Installed at an NREL facility in Colorado, the biomethanation reactor system is a pilot project to demonstrate conversion of renewable electricity into renewable methane


Image: Electrochaea designed the basic methanation system of the biomethanation reactor system. Photo: courtesy of Electrochaea GmbH.

Southern California Gas Co. (SoCalGas) and Electrochaea have commissioned the first scalable biomethanation reactor system in the US to convert hydrogen into renewable natural gas that can be stored in existing natural gas pipelines.

The biomethanation reactor system has been installed at the Department of Energy’s National Renewable Energy Laboratory (NREL) Energy System Integration Facility in Golden, Colorado.

According to SoCalGas, the biomethanation plant uses renewable power to convert hydrogen into pipeline-quality methane for residential, commercial and transportation purposes.

In the next two years, the biomethanation reactor system will evaluate the commercial viability of the power-to-gas approach to energy storage and decarbonisation. It will be used for giving insights into future mega-watt scale system designs.

How the biomethanation reactor system works

A two-step process is adopted by the reactor system to produce biomethane, or renewable natural gas. In the first step, solar energy is used to pass through an electrolyser where water molecules are separated into hydrogen and oxygen and, as a result, the renewable power is stored as hydrogen gas.

In the second step, the newly-created hydrogen is mixed with carbon dioxide and piped into the reactor where archaea microorganisms generate renewable natural gas. This is achieved by consuming hydrogen and carbon dioxide to emit methane.

SoCalGas business development senior director Yuri Freedman said: “In order to achieve our climate goals, we need to find solutions to the difficult problem faced with renewables like wind and solar – the issue of intermittency, and extensive mismatches between the periods of renewable energy generation and consumer demand.

“This project shows our existing natural gas pipeline infrastructure can store excess renewable energy for periods of time ranging from seconds to months.”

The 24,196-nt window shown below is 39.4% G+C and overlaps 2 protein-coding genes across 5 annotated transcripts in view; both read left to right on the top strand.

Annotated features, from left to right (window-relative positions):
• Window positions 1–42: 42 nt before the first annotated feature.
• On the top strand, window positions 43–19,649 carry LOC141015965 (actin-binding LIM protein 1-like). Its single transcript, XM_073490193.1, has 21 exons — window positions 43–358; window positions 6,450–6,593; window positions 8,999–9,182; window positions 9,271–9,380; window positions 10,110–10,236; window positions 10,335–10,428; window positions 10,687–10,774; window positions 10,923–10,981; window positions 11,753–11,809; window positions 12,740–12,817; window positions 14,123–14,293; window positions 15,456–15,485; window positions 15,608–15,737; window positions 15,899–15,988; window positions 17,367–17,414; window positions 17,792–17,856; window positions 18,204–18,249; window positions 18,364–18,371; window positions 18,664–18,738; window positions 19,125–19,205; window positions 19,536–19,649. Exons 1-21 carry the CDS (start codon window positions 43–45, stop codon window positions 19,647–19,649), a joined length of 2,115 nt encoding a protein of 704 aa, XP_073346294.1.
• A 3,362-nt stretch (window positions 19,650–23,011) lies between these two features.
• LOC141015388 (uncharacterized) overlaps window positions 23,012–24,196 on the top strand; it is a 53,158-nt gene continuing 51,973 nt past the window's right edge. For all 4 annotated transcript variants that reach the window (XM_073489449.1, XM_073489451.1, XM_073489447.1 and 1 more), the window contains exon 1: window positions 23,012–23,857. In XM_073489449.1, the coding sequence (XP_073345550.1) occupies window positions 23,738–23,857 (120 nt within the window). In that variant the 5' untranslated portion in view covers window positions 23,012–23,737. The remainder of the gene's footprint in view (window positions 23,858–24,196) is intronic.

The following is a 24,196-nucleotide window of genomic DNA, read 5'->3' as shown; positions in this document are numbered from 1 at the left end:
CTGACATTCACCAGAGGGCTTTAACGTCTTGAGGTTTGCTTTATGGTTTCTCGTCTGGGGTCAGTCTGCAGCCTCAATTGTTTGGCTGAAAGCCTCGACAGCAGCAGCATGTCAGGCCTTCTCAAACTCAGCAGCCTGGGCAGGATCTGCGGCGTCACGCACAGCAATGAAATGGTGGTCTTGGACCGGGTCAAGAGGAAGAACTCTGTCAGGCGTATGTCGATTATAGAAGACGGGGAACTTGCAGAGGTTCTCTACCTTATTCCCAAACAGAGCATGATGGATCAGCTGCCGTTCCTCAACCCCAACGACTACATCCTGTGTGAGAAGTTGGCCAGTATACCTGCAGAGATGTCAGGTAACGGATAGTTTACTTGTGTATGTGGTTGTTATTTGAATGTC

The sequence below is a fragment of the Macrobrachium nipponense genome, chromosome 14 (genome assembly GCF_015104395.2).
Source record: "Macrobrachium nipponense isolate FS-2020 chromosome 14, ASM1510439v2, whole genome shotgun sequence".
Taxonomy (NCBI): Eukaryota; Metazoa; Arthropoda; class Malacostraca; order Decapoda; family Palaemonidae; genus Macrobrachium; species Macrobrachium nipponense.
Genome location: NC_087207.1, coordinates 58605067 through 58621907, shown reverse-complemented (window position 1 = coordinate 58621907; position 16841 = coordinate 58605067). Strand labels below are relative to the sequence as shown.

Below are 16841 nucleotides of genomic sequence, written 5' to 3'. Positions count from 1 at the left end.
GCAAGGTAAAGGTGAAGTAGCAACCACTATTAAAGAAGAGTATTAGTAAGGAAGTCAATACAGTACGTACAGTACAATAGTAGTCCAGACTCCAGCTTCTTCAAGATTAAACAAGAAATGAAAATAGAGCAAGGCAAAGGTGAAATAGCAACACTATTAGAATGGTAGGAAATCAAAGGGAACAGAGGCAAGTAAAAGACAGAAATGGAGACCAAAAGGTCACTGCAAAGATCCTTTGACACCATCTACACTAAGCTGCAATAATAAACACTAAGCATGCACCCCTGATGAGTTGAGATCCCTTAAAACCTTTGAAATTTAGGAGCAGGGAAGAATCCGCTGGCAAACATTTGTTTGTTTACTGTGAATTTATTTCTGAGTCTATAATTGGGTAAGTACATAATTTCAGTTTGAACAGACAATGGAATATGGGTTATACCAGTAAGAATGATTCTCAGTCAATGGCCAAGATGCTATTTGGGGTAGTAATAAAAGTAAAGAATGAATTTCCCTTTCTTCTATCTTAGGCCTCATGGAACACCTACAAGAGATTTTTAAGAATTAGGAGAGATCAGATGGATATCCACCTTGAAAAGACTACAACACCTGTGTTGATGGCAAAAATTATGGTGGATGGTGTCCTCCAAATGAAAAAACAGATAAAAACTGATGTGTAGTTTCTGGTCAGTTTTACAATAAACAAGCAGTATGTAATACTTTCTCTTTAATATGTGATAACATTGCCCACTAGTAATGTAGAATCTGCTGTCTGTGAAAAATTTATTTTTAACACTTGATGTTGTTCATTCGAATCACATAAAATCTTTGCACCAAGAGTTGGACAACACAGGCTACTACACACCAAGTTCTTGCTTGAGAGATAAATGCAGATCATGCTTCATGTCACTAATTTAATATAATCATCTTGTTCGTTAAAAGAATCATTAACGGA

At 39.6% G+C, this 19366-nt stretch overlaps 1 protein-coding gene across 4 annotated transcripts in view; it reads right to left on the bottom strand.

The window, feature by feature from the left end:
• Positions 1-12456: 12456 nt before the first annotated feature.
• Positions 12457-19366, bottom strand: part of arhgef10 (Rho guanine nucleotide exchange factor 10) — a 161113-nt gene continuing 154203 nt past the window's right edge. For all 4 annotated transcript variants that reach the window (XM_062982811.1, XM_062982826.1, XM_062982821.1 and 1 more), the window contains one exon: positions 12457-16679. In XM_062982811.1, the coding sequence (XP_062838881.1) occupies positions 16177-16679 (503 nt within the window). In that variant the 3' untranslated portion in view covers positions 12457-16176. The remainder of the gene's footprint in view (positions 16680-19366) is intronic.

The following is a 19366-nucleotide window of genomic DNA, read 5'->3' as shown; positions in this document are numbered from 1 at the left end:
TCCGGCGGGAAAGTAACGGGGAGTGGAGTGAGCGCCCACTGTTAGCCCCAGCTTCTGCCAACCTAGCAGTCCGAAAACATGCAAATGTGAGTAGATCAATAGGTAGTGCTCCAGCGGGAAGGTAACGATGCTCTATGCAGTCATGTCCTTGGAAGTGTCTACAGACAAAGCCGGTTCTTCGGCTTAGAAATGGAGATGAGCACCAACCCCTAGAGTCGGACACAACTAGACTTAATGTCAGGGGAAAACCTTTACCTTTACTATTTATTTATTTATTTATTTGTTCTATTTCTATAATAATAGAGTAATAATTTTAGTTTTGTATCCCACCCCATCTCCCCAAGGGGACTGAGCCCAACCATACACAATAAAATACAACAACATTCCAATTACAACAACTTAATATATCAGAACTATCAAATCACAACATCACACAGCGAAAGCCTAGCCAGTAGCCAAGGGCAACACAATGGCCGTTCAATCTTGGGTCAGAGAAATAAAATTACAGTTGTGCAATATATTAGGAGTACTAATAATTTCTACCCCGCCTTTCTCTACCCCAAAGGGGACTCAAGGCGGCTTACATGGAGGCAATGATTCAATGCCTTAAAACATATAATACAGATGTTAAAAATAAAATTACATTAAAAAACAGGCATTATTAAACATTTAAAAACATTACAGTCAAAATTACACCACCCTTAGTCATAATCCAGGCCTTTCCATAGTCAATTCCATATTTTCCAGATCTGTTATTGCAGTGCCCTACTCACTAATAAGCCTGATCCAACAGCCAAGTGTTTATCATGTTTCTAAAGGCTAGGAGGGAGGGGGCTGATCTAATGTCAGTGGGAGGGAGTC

The biomethanation reactor system has been designed to recycle carbon dioxide from a range of sources like ethanol plants and anaerobic digesters, thereby offsetting greenhouse gas emissions and replacing the consumption of fossil methane, said SoCalGas.

The catalyst for the biomethanation plant was developed originally at the University of Chicago, while the basic methanation system was designed by Germany-based Electrochaea.

The biomethanation reactor system, which operates at 50-60% efficiency in Colorado, is said to build upon and advances previously conducted research by Electrochaea. For every 10KWh of power received by the water electrolysis model, the equivalent of 5-6KWh of methane is produced by the microbes, said SoCalGas, a major natural gas distribution utility based in California.

Electrochaea CEO Mich Hein said: “With SoCalGas and NREL demonstrating the scalability of this technology we can soon realise safe and reliable storage of renewable energy well beyond the capacity of batteries. A simultaneous benefit will be lowering the overall carbon intensity of the natural gas grid, as we have already accomplished with parts of the electrical power grid.”

SoCalGas said the next phase of the biomethanation project is to focus on boosting the process efficiency, automating its operations, cutting down capital costs and identifying locations in California and other parts in the western US for its implementation.